No they dont. Stop making up stuff.
“An IQ in the high 120s puts you in the same range as U.S. presidents, Fortune 500 CEOs and (on non-college admission tests) the most elite university students on the planet.”
Your statement should be redacted on the premise of it being biased and irrelevant to the post.
mikey blayze said:
Also another disclaimer you should put at the top of your posts is that Correlation between IQ and financial success is lower or higher depending on which country in the world you live in. So for example in Canada where your from, 76% of the population works in the service industry and this industry contributes 70.7% of Canada’s G.D.P. Which is the total value of goods produced and services provided in a country during one year.
The service industry includes accounting, trades like professional consulting,mechanic or plumber services, computer services, restaurants, tourism, etc. Hence, the service Industry is one where no goods are produced.
In layman’s terms 70% of Canada’s GDP is literal brain power. So of course in Canada one’s IQ is going to be heavily correlated with their financial success.
In contrast, if one were to live in a country like Mexico where 61.9% of the population works in the service industry, where this industry accounts for 59.8% of Mexico’s total G.D.P. The correlation between I.Q. and financial success would be much lower.
In summary the correlation between IQ and financial success is lower or higher depending on which country in the world you live in. Pumpkin if you would like I can make a post ranking all 211 countries from where I.Q. is most important to financial success to least.
mikey blayze said:
sorry not much lower, moderately
I would rather see actual studies predicting IQs in different countries rather than making assumptions based on what industries are prominent.
The only data I’ve seen suggests IQ might better predict income in the U.S. than in more socialist European countries.
If your an high school kid with IQ of 128, you’ve got 1 chance in 100 to get into Harvard, Yale or Princeton instead of 1 in 5000 if your just in the 85-115 bracket. That’s still be bright
Ray Penver said:
It would be interesting to know the relationship between fluid intelligence and the ability to get into highly prestigious positions (CEOs, POTUS, high ranking cabinet positions, senatorial…).
Fluid verbal ability must be super important, and then for decision-making, you have to have a great working memory because that’s what decision-making is all about. I would bet working memory is the most important function, in terms of cognitive profile, of the human mind. You have to have an absolutely wicked working memory to do anything really significant because it’s all about manipulating ideas in your head at once and then making decisions based on it, like knowing the right things to say. Speech in general is dictated by working memory, as you need to know how to appropriately apply the correct words at the correct time.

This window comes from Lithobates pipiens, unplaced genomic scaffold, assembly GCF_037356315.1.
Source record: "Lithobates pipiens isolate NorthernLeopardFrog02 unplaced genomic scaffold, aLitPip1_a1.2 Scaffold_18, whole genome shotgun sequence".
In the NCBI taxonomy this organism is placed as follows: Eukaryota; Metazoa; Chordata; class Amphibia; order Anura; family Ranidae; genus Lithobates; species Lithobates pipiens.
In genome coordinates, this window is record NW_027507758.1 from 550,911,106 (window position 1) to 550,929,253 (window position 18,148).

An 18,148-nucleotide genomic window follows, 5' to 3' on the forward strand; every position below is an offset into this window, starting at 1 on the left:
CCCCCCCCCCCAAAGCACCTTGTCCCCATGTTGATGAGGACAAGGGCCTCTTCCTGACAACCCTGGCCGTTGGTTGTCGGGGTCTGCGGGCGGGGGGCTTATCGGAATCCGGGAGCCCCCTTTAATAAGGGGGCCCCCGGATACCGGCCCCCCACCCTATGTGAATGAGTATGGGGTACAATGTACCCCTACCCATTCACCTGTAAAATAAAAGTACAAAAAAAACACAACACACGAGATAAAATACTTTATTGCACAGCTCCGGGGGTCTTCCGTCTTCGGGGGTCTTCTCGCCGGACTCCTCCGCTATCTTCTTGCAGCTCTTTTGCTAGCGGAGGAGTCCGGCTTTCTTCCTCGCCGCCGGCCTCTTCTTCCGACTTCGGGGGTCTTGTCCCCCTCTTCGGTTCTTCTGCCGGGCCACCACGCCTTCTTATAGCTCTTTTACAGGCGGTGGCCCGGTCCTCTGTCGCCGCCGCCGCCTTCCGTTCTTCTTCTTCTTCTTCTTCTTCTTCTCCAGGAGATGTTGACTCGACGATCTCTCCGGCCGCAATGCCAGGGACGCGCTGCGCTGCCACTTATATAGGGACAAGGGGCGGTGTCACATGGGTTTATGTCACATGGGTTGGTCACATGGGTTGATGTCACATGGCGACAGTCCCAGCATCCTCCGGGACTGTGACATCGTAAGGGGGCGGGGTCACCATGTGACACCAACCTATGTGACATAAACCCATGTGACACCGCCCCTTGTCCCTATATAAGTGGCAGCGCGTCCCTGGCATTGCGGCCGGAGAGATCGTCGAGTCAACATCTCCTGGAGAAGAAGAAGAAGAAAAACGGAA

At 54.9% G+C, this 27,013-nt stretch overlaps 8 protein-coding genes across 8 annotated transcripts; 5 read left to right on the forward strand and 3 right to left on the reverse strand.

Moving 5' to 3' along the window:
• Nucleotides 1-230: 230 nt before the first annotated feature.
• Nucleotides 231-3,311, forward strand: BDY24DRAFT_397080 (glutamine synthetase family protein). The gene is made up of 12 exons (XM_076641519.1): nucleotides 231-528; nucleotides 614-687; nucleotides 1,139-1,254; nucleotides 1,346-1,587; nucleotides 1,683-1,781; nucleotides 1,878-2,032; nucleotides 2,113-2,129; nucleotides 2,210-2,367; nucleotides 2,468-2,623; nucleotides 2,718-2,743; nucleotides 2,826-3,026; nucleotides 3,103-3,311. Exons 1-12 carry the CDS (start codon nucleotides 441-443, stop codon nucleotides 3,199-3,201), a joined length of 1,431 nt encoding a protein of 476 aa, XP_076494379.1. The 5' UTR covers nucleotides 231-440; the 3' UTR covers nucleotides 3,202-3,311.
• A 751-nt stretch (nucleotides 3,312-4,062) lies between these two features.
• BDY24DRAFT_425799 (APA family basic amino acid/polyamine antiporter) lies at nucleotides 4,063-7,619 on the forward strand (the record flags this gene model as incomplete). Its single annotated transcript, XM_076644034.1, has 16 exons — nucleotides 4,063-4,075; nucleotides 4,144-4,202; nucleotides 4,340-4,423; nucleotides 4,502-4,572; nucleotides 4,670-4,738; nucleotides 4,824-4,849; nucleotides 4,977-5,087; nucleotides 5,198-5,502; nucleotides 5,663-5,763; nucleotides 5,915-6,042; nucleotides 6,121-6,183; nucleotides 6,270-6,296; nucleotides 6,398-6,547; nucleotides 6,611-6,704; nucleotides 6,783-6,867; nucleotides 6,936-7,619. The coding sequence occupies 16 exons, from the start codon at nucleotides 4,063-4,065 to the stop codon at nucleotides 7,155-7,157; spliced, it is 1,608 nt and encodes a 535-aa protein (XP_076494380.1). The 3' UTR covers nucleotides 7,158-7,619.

Savantism is largely due to large working memory spans. Working memory in some ways does seem to be the most critical part of intelligence (although it’s processing speed that correlates most highly with lifespan and certain other biological measures). Someone should find more research on this…
Personally, I wonder about the average working memory of different races. I bet blacks outperform themselves on other cognitive tasks in terms of working memory. That’s why they make very good fluid speakers, but are not very bright when it comes to interpreting the ideas or comments of others. Asians, in my observation, underperform in verbal working memory and overperform in mathematical working memory in relation to their overall cognitive abilities. So I’m not sure, it definitely comes down to how well you can hold multiple ideas in your head and apply them to create coherent, impactful concepts.
Me personally, I scored in the early 2000s on the SAT. PSAT was a 198 when I took it in 10th grade. The catch, however, is that I took the SAT three times. I increased my math score every time, dramatically improving between my first and third scores, but failed to increase my verbal. Writing has no relation to IQ anyway, so we can throw that out. Verbal was consistently between 710 and 730. I’ve heard verbal is mostly crystallized and therefore has little flexibility in terms of practice. Math is a lot more fluid reasoning so it’s malleable in terms of practice.
My mother has multiple PhDs in a STEM-related field. However, I think her memory and reading comprehension are off the charts, but her IQ might be relative to 125. When looking at the Flynn effect, not only do you see a rise in IQ, but also in episodic and semantic memory, according to a Wikipedia search on the matter. That means that long-term memory and short-term memory are both increasing. I would say long-term memory has a lot more to do with brain size as recall of past events involve having bigger brains, particularly a larger hippocampus. This can be attributed to nutrition. However, I think that short-term recall involves more associative thinking, which has a lot more to do with wiring of the brain. Therefore, we can characterize some parts of our cognitive profile becoming increasingly complex to genetics, or better childhood development. Caveat, this is all speculation, like most of my theories.
I have a big head . I have no recall at all. But I may be an outlier.
I absolutely believe in neuroplasticity. Most of our actions are done subconsciously and can be trained to happen. To keep towards the more scientific side of all this and not sway towards the philosophical and spiritual ideas I may have about cognition, I think the human brain is constantly aware of the different outcomes that are possible and is making real-time calculations on what seems to be the best outcome. This involves using all datum that the human mind can store and already has and then applying real-time decisions based on what’s happening. That’s why the human brain is so much like a computer, because it’s always simulating different outcomes and generating as many outcomes as possible, then choosing which one to take. In relation to neuroplasticity, every new learned information our brain gathers gets stored and we use that as a heuristic for making decisions from then on. So crystallized intelligence is an imprinted form of information we’ve gathered, and fluid intelligence is the way in which we sort out information and the mechanism behind our decision-making.